State Laws and Legislation

Connecticut Adoption Law

Permits single LGBT individuals to petition to adopt? Yes.
Connecticut law allows the Commissioner of Children and Families or a child-placing agency to place a child in an adoptive home.  The statute does not reference or restrict those who may petition to adopt (although the sexual orientation of a prospective adoptive parent may be considered, and "nothing…shall be deemed to require…place[ment] [of] a child…with a prospective adoptive or foster parent or parents who are homosexual or bisexual.").  (CONN. GEN. STAT. § 45a-726)

Permits a same-sex couple to jointly petition to adopt? Yes.
Connecticut law allows the Commissioner of Children and Families or a child-placing agency to place a child in an adoptive home.  The statute does not expressly prohibit joint adoption by same-sex couples (but see note above re: consideration of sexual orientation).  (CONN. GEN. STAT. § 45a-726) Also, the FAQ of the Connecticut Department of Children and Families states that "Foster care and adoption by single parents, as well as same sex couples, is permissible and supported."

Details: As of November 12, 2008, Connecticut recognizes marriage equality, providing married same-sex couples with equal marriage rights under state law.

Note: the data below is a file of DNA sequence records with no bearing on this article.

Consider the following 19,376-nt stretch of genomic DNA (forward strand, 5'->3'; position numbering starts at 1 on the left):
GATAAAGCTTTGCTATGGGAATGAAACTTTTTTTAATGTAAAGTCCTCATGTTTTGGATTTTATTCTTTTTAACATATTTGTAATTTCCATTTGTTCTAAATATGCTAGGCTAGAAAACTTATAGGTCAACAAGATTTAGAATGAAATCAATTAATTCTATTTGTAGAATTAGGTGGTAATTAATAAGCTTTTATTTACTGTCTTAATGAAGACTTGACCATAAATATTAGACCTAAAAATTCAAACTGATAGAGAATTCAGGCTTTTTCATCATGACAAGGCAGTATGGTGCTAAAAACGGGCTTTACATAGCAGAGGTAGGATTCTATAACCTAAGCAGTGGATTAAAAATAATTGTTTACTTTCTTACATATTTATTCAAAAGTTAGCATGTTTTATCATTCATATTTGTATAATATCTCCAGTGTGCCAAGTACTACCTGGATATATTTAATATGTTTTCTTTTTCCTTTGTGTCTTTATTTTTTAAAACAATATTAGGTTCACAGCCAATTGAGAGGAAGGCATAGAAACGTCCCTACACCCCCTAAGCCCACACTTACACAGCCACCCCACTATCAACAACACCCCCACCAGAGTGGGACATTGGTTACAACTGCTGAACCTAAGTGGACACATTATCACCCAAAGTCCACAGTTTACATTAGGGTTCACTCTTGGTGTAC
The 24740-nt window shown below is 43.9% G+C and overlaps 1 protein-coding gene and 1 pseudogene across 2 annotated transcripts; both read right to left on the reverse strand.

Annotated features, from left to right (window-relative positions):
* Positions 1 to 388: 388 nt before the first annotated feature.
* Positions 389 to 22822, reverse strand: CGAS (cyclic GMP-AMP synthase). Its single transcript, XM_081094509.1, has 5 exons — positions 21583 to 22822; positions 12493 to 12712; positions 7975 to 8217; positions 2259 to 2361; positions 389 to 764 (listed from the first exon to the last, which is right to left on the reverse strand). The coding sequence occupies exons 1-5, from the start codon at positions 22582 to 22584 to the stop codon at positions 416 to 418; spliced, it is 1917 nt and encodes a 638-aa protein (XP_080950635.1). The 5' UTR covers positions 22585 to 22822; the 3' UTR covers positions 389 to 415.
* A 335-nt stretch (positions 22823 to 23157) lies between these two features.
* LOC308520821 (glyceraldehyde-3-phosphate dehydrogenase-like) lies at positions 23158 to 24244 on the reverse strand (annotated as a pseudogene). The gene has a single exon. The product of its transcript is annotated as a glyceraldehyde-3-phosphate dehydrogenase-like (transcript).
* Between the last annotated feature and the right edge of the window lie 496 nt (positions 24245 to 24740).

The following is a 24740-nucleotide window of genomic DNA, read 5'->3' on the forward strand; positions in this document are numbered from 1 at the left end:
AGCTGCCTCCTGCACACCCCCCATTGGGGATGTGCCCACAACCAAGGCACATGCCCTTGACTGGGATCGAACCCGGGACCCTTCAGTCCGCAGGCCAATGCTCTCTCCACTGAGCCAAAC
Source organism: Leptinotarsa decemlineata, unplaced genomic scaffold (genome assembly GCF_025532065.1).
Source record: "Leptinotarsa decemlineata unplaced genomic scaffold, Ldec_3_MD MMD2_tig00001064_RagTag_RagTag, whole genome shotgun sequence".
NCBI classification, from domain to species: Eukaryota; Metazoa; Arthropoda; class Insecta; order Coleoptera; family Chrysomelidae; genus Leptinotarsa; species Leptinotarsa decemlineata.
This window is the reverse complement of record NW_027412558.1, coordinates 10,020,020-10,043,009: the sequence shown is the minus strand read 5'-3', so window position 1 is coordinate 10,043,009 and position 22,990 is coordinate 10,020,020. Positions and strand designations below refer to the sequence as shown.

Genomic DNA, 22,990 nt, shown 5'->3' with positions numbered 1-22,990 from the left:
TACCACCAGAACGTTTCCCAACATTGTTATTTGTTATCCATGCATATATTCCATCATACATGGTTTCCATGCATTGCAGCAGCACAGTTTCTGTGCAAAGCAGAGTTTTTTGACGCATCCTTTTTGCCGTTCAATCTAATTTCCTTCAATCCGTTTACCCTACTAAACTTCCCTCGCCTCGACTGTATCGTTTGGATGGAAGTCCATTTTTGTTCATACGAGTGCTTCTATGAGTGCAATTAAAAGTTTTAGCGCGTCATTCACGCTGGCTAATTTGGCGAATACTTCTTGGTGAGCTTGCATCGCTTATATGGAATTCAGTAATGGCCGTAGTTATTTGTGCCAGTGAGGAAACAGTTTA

Permits a same-sex co-parent to petition to adopt partner’s child or child of the relationship? Yes.
Parties to a civil union are permitted to petition to adopt each other’s child or child of the relationship. "Parties to a civil union have the same benefits, protections and responsibilities . . . as are granted to spouses in marriage." (CONN. GEN. STAT. §46b-38nn) In addition, as of October 1, 2010, all existing civil unions will be automatically transformed into marriages, providing married same-sex couples with equal marriage rights under state law.

Details: Connecticut law states that the sexual orientation of a prospective adoptive parent(s) may be considered when making a placement. (CONN. GEN. STAT. § 45a-726a) However, it does not appear that petitions have been denied due to this regulation. See, for example, In re Jacob R., where the court found that a foster child should remain in the stable, loving placement of a same-sex couple’s home. (In Re. Jacob R., 2001 Conn. Super. LEXIS 2739 (Conn. Super. Ct. Sept. 21, 2001). Additionally, the state’s anti-discrimination law probably prohibits the state from denying a petition to adopt based on sexual orientation. (CONN. GEN. STAT. § 46a-81i)

Updated: Tue, December 08, 2009 - 12:00:34